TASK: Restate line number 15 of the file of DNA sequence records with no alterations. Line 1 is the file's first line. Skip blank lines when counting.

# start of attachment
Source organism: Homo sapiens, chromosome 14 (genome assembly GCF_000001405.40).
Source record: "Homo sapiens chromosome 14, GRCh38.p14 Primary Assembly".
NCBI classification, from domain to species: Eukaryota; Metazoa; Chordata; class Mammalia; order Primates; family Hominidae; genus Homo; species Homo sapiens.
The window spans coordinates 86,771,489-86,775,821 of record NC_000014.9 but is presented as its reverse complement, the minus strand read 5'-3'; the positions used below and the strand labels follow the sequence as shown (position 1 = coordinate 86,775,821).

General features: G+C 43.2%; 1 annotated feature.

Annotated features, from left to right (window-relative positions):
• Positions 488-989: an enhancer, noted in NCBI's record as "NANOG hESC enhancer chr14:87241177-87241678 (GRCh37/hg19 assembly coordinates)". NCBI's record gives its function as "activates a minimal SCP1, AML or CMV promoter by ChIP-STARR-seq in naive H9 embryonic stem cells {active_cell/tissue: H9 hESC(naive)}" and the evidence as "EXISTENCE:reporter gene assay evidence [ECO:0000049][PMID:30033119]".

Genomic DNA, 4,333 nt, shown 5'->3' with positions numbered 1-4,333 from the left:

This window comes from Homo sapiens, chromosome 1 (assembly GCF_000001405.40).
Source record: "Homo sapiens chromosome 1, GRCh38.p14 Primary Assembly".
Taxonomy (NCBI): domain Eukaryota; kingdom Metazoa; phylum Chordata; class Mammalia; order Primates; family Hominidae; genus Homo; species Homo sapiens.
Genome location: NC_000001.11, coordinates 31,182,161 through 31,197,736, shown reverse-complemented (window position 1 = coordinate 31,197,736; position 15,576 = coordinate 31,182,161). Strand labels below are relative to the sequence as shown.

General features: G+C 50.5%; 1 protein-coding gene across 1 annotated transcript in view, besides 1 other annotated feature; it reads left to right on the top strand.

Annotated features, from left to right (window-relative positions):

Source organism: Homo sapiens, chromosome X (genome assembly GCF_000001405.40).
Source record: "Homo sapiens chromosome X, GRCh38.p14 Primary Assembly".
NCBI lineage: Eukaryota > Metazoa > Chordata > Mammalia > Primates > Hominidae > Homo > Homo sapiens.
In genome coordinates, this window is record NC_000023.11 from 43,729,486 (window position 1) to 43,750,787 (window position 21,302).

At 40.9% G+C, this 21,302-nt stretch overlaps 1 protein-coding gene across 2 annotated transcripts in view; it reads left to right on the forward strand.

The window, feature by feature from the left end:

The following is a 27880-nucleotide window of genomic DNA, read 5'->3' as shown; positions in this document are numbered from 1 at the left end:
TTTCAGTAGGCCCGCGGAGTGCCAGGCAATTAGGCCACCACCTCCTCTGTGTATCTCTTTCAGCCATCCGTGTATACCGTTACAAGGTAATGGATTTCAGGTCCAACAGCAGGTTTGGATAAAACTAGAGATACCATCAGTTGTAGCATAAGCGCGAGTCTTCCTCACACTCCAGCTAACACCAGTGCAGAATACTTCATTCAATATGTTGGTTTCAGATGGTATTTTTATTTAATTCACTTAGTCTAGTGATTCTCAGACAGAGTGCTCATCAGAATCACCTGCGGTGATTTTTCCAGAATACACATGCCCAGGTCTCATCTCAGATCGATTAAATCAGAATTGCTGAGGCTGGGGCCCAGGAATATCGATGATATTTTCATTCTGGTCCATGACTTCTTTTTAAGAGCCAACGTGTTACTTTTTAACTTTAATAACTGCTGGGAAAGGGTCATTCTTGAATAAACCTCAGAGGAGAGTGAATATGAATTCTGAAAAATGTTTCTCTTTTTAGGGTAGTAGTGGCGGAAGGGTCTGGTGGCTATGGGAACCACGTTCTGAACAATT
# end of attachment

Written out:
Source organism: Homo sapiens, chromosome X (genome assembly GCF_000001405.40).